24 July 2019: Credit rating agency Icra Ltd on Wednesday downgraded ratings on Yes Bank’s ₹32,911.7 crore bond programme, citing an increase in stressed assets and lack of debt resolutions. The rating on bonds aggregating ₹22,111.7 crore were downgraded by one notch, while that on ₹10,800 crore of additional tier I (AT-I) bonds were downgraded by two notches.

The outlook on the ratings remained negative as Yes Bank saw a sizeable increase in gross bad loans and BB and below rated exposures along with weakened capital cushions, Icra said.

The rating for these AT-I bonds (BBB+) is three notches lower than the rating for the Basel III compliant tier II bonds (A+) of Yes Bank as these instruments have loss-absorption features that make them riskier, said the credit rating agency. The coupon payments are non-cumulative and discretionary and the bank has full discretion at all times to the cancel the coupon payments.

“The cancellation of discretionary payments shall not be an event of default. Coupons can be paid out of the current year’s profits. However, if the current year’s profit is not sufficient or if the payment of the coupon is likely to result in a loss, the coupon payment can be made through reserves and surpluses created through the appropriation of profits, (including statutory reserves),” it said.

The coupon payment is subject to the bank meeting the minimum regulatory requirements for common equity tier I (CET-I), tier I and total capital ratios (including capital conservation buffer, at all times as prescribed by the Reserve Bank of India (RBI), Icra said.

“These AT-I bonds are expected to absorb losses through a write-down mechanism at the objective pre-specified trigger point fixed at the bank’s CET-I ratio as prescribed by the RBI, 5.5% till March 2020, and thereafter 6.125% of the total risk-weighted assets of the bank or when the point of non-viability trigger is breached in the RBI’s opinion,” it said.

The rating downgrades, Icra said, also factor in the further weakening in Yes Bank’s core equity (CET-I) capital cushions with the growth in RWAs and elevated provisioning leading to subdued profitability. The CET-I declined to 8% as on 30 June 2019 against the minimum regulatory requirement of 7.375% for 31 March 2019 and 8% for 31 March 2020.

“Hence, the bank would need to raise capital on an immediate basis. While the board has approved a capital raise of $1 billion, Yes Bank’s ability to raise capital considering its recent performance and earnings guidance remains to be seen. The bank will also need to accelerate the resolution and recovery from stressed exposures and will also need to calibrate growth to restore the capital cushion,” it said.

Icra said it has taken note of the stability in the bank’s overall deposits base, though the current account and savings account deposits declined in Q1FY20, while term deposits witnessed a growth, perhaps a negative for the cost of funds and earnings.

“The management guided towards an increase in the share of granular retail and small and medium enterprise assets to around 50% over the medium to long term from the existing level of 36.1%, though the same will remain dependent on the bank’s ability to raise growth capital,” Icra said.

The ratings continue to factor in the private lender’s position as the fourth largest private sector bank, in terms of total assets, its satisfactory operating profitability and wide branch network, Icra said.

The LiveMint reported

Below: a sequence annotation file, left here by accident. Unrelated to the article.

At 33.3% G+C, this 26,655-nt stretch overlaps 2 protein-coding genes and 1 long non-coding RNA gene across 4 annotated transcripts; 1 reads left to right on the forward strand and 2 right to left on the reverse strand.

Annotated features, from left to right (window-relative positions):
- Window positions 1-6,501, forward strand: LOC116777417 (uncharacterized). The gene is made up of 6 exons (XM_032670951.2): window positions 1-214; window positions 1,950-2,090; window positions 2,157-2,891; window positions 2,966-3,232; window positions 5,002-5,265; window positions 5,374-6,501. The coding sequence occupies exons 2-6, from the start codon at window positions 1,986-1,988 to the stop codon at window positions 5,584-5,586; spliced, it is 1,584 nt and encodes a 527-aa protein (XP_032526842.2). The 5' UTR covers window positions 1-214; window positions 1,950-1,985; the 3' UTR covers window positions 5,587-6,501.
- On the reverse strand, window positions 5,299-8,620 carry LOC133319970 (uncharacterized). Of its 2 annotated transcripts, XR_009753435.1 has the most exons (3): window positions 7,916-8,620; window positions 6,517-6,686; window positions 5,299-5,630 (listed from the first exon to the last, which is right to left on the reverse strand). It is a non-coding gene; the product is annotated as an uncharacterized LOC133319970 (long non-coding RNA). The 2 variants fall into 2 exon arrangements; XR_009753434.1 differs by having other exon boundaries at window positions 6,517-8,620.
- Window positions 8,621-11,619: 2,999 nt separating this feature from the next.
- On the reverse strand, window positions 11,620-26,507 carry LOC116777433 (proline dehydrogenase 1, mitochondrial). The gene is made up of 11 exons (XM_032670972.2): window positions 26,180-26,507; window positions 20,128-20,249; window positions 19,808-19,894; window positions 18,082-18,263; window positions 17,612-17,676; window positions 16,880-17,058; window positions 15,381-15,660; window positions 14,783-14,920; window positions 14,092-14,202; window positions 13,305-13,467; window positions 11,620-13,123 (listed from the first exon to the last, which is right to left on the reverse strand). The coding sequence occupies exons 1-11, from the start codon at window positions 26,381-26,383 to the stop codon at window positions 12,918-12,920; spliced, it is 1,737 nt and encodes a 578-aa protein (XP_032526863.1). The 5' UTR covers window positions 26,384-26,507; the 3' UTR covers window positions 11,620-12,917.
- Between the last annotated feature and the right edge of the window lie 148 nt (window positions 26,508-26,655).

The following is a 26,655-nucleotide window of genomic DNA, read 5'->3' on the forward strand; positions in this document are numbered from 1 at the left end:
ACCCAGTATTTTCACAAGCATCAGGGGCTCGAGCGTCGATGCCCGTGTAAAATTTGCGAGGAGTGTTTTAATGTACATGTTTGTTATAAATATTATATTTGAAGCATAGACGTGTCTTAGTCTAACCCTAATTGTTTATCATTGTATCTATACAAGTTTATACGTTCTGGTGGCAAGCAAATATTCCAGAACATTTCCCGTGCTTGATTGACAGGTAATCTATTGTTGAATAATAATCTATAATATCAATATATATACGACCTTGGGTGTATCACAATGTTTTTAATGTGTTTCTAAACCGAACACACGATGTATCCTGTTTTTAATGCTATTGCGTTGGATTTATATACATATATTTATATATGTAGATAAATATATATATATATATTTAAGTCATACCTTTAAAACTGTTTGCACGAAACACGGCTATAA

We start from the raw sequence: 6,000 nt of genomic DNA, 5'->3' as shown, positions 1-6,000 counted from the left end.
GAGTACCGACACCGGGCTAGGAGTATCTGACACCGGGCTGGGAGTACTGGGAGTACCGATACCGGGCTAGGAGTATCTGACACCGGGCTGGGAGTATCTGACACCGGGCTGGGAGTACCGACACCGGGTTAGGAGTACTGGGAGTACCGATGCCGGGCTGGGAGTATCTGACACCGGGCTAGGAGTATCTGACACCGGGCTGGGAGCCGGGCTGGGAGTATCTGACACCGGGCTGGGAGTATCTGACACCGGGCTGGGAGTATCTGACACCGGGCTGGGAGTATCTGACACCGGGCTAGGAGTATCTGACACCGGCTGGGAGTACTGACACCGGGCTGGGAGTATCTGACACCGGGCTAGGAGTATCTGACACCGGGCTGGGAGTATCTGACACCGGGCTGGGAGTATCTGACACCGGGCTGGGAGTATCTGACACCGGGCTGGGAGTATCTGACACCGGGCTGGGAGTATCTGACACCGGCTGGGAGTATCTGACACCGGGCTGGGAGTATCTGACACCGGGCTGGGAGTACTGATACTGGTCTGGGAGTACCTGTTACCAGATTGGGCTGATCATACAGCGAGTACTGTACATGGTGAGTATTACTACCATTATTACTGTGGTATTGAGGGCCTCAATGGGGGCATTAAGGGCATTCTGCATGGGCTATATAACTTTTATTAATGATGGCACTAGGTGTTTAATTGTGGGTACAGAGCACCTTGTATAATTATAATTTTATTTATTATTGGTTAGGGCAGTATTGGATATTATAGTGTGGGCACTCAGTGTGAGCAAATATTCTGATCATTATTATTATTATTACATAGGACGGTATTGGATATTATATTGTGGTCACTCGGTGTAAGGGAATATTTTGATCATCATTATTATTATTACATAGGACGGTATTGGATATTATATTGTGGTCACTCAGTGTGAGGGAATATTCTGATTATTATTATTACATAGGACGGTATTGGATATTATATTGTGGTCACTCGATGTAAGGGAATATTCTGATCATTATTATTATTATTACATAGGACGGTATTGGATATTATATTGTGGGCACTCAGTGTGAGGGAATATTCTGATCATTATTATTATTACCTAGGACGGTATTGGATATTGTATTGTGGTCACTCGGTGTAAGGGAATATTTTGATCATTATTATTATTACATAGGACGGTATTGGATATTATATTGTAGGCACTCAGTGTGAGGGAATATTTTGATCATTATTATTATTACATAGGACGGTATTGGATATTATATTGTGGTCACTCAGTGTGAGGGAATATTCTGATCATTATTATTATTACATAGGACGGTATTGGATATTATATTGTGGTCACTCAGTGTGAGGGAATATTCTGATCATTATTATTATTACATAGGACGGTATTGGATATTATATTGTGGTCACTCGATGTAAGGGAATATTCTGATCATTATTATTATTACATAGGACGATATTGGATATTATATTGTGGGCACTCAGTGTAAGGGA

FE: Yes Bank probing whistleblower claim

18 July 2019: Yes Bank is in the process  of carrying out an enquiry into a whistleblower’s allegations of irregularities in operations, potential conflicts of interest concerning a former chief and incorrect classification of non-performing assets (NPAs), the private bank said on Wednesday.

The bank became aware of an anonymous whistleblower complaint in September 2018, through communications from stock exchanges.

The private lender’s management then conducted an internal enquiry of these allegations under the supervision by the bank’s board of directors. The enquiry resulted in a report that was reviewed by the board in November 2018. Based on further inputs and deliberations in December 2018, the private lender’s audit committee engaged an external firm to independently examine the matter.

“The bank, at the direction of the audit committee and with the assistance of this external firm, is continuing to analyse the allegations in the whistleblower complaint,” the lender said in its notes to accounts for the June 2019 quarter.

It added: “Based on work done and findings till date, the bank has not identified any material financial statement implications. The bank will consider the implications of ongoing work once the examination of this matter is completed.”

Earlier this year, Yes Bank appointed Ravneet Gill as its managing director (MD) and chief executive officer (CEO) after the Reserve Bank of India (RBI) denied Rana Kapoor a fresh three-year term. Lapses in compliance with asset classification norms are widely believed to be the reason behind the central bank’s decision.

In a call with analysts on Wednesday, the Yes Bank management responded to queries on the extent of Kapoor’s involvement in the bank. “So, the clear answer to that is other than the fact that he is the largest shareholder of the bank, he has no involvement, executive or non-executive, direct or indirect,” Gill said.

At its 15th annual general meeting (AGM) on June 12, the bank’s management is understood to have sidestepped shareholder queries with respect to former bank chief Rana Kapoor’s reported bid to reenter the bank through the board.

On June 11, rating firm Moody’s put Yes Bank ‘under review for a downgrade’, citing ongoing liquidity pressures in Indian finance companies and real estate firms that will negatively impact the credit profile of the bank, given its sizeable exposure to weaker companies in these sectors.